Can You Say “No” to your tenants????

Let’s be honest, saying “NO” to a tenant is easy for some and

really hard for others. It all depends on your personality type.

When it comes to me personally, I can fall into the people pleaser role and saying “No” is a bit of a struggle. In order to not fall victim to this and destroy my chance of making big profits each year, i have set a system in place and keep my focus and eye on the prize…….That prize is positive monthly cash flow. In order to keep my eye on that prize, I developed a system that works well and keeps everything in a business, not personal tone, with my tenants.

Here is an example of how I did this last weekend. My new tenant called me with a list of minor issues that had cropped up. I rent this property to a newly married young couple and this is the first time either of them have lived on their own.

In order to keep the “no’s” from becoming personal to them I followed my system  and make sure i squash any thoughts they may have of getting me to pay for things that are wants,, not needs.

Before I went out to the house, I called my tenant and went through the issues that he had brought up in the voice mail. Normally I make it mandatory that all correspondence like this be done via written letter or email. Since they did not have access to the internet, I let them know that voice mail would be acceptable. Just make sure you have some kind of record of their requests. That way an issue can not become a he said, she said situation. By going over the issues, I can be prepared to fix the items and also set the stage for what I will fix and why I am coming to the property. If they bring up new issues while I am there, I can remind them that they did not inform me of these issues in the voice mail or on my prior phone call. At all times, I make sure I remain in control and can set the tone and let them know that I treat this like a business and that we are not “friends”, this is a business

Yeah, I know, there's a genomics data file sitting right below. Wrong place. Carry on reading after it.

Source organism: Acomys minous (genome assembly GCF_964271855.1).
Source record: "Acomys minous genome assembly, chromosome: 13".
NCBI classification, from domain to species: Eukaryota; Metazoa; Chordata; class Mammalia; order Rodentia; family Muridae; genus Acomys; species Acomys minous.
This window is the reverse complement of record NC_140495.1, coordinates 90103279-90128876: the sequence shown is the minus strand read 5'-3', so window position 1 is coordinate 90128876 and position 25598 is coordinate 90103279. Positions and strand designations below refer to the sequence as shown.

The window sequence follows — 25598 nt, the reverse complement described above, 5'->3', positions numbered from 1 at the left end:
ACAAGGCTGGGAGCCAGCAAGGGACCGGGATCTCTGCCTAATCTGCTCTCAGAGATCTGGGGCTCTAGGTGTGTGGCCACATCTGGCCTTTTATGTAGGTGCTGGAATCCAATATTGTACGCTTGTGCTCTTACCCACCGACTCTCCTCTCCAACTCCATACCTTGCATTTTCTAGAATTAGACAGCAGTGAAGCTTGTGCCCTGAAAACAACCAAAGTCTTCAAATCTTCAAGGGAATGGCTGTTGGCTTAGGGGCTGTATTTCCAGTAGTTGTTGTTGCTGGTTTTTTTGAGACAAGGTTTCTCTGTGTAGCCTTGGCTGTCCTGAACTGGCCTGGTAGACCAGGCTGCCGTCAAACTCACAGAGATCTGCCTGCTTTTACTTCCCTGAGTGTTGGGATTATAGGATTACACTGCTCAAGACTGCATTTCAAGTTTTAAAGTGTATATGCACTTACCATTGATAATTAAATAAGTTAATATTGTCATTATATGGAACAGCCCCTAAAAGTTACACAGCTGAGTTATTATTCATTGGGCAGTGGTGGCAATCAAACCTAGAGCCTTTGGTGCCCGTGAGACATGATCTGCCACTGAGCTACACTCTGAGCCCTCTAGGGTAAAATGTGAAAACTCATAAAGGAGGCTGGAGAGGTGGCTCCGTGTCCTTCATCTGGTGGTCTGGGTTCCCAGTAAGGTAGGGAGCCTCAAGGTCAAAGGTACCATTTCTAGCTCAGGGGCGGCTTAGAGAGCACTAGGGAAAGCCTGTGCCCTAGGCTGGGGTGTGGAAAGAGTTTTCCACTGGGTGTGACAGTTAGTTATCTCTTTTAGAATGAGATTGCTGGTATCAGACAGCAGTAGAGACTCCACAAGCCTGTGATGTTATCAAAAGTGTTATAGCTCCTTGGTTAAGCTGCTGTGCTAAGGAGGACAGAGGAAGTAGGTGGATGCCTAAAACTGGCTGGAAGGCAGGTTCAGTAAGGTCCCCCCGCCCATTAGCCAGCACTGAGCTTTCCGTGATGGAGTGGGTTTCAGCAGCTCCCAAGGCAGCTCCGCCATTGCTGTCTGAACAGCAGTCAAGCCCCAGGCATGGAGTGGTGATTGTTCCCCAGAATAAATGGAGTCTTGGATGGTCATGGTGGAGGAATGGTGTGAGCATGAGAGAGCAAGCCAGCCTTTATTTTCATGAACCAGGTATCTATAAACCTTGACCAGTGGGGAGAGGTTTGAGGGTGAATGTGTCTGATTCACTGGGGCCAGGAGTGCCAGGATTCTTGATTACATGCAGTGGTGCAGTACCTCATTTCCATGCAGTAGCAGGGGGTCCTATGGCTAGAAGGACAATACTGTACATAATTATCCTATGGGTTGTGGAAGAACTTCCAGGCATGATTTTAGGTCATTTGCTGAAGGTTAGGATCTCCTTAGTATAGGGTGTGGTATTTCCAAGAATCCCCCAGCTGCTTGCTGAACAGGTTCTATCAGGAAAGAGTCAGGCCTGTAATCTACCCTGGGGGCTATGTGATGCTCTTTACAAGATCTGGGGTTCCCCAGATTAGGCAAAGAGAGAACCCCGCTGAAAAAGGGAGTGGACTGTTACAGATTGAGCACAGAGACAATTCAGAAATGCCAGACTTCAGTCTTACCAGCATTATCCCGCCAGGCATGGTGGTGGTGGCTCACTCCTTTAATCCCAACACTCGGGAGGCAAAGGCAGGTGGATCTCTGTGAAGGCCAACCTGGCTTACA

When I got to the house, I again went over the list of items and got straight to work, like clockwork thought, the tenant followed me around and immediately started asking if they could do certain things and have me reimburse them. I immediately went into Stress Free Landlord mode and answered with a direct “no”. I then followed this up with a , I appreciate your requests but these are wants and when it comes to a rental property, we need to focus on the needs. Iw ill give this tenat credit because he did not give up. As I fixed some small things on the exterior I reminded him that the money does not flow like water and if they would like these “wants” we can easily draw up some paperwork and he can pay to have them done but anything he does will become my property and must stay if the leave or are evicted. That seemed to quiet the matter quickly.

The moral of this story is that setting the correct expectation levels early with your tenants can save a lot of money and frustration later. You really have to say no and be firm but fair with them. Follow a process, and stick to it. Also remember that this a BUSINESS first and as landlords we MUST only deal with needs, not wants. Giving into wants will do nothing more than cost you hundreds, if not thousands of dollars.

Do you have a system or strategy in place to handle tenant wants? Feel free to leave these below in the comment area!


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